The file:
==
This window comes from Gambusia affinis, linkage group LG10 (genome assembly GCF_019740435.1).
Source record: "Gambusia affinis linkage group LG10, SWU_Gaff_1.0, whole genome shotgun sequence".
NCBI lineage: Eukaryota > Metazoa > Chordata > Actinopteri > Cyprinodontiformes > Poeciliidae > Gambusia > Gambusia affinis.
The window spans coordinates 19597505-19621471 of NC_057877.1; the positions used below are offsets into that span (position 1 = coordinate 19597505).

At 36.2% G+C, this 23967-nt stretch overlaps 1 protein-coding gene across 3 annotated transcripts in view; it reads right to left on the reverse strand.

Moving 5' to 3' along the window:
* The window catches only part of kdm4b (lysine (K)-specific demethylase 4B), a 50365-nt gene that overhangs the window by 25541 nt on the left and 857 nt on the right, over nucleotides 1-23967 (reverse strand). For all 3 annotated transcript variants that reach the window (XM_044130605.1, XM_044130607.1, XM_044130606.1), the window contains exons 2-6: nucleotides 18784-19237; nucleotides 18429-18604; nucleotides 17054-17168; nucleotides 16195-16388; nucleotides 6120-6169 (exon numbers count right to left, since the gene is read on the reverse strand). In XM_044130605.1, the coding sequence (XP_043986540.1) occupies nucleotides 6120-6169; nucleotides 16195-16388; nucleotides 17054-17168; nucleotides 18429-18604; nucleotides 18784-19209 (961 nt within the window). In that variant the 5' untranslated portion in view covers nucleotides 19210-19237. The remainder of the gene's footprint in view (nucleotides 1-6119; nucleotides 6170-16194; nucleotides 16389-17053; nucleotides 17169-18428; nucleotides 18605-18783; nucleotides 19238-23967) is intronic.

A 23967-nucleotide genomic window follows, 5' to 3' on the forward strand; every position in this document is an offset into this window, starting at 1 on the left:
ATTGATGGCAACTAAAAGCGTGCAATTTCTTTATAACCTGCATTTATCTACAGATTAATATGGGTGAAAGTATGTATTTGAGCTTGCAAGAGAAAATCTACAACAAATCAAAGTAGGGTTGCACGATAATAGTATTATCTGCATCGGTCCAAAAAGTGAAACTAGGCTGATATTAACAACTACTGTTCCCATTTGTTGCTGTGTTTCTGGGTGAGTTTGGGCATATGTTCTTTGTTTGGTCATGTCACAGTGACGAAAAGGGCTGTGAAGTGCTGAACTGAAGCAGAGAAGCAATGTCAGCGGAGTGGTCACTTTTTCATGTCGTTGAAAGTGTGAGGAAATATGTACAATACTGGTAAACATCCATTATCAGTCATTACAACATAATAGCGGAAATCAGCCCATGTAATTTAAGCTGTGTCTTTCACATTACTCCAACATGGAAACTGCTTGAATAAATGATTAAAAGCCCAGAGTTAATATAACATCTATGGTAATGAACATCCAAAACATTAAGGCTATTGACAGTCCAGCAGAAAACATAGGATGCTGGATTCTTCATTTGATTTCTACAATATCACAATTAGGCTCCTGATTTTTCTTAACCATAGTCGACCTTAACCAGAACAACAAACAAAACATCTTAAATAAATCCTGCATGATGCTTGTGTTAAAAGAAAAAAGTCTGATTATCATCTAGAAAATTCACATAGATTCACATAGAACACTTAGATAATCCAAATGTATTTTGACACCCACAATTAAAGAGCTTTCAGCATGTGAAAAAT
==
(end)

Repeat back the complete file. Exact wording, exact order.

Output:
This window comes from Gambusia affinis, linkage group LG10 (genome assembly GCF_019740435.1).
Source record: "Gambusia affinis linkage group LG10, SWU_Gaff_1.0, whole genome shotgun sequence".
NCBI lineage: Eukaryota > Metazoa > Chordata > Actinopteri > Cyprinodontiformes > Poeciliidae > Gambusia > Gambusia affinis.
The window spans coordinates 19597505-19621471 of NC_057877.1; the positions used below are offsets into that span (position 1 = coordinate 19597505).

At 36.2% G+C, this 23967-nt stretch overlaps 1 protein-coding gene across 3 annotated transcripts in view; it reads right to left on the reverse strand.

Moving 5' to 3' along the window:
* The window catches only part of kdm4b (lysine (K)-specific demethylase 4B), a 50365-nt gene that overhangs the window by 25541 nt on the left and 857 nt on the right, over nucleotides 1-23967 (reverse strand). For all 3 annotated transcript variants that reach the window (XM_044130605.1, XM_044130607.1, XM_044130606.1), the window contains exons 2-6: nucleotides 18784-19237; nucleotides 18429-18604; nucleotides 17054-17168; nucleotides 16195-16388; nucleotides 6120-6169 (exon numbers count right to left, since the gene is read on the reverse strand). In XM_044130605.1, the coding sequence (XP_043986540.1) occupies nucleotides 6120-6169; nucleotides 16195-16388; nucleotides 17054-17168; nucleotides 18429-18604; nucleotides 18784-19209 (961 nt within the window). In that variant the 5' untranslated portion in view covers nucleotides 19210-19237. The remainder of the gene's footprint in view (nucleotides 1-6119; nucleotides 6170-16194; nucleotides 16389-17053; nucleotides 17169-18428; nucleotides 18605-18783; nucleotides 19238-23967) is intronic.

A 23967-nucleotide genomic window follows, 5' to 3' on the forward strand; every position in this document is an offset into this window, starting at 1 on the left:
ATTGATGGCAACTAAAAGCGTGCAATTTCTTTATAACCTGCATTTATCTACAGATTAATATGGGTGAAAGTATGTATTTGAGCTTGCAAGAGAAAATCTACAACAAATCAAAGTAGGGTTGCACGATAATAGTATTATCTGCATCGGTCCAAAAAGTGAAACTAGGCTGATATTAACAACTACTGTTCCCATTTGTTGCTGTGTTTCTGGGTGAGTTTGGGCATATGTTCTTTGTTTGGTCATGTCACAGTGACGAAAAGGGCTGTGAAGTGCTGAACTGAAGCAGAGAAGCAATGTCAGCGGAGTGGTCACTTTTTCATGTCGTTGAAAGTGTGAGGAAATATGTACAATACTGGTAAACATCCATTATCAGTCATTACAACATAATAGCGGAAATCAGCCCATGTAATTTAAGCTGTGTCTTTCACATTACTCCAACATGGAAACTGCTTGAATAAATGATTAAAAGCCCAGAGTTAATATAACATCTATGGTAATGAACATCCAAAACATTAAGGCTATTGACAGTCCAGCAGAAAACATAGGATGCTGGATTCTTCATTTGATTTCTACAATATCACAATTAGGCTCCTGATTTTTCTTAACCATAGTCGACCTTAACCAGAACAACAAACAAAACATCTTAAATAAATCCTGCATGATGCTTGTGTTAAAAGAAAAAAGTCTGATTATCATCTAGAAAATTCACATAGATTCACATAGAACACTTAGATAATCCAAATGTATTTTGACACCCACAATTAAAGAGCTTTCAGCATGTGAAAAAT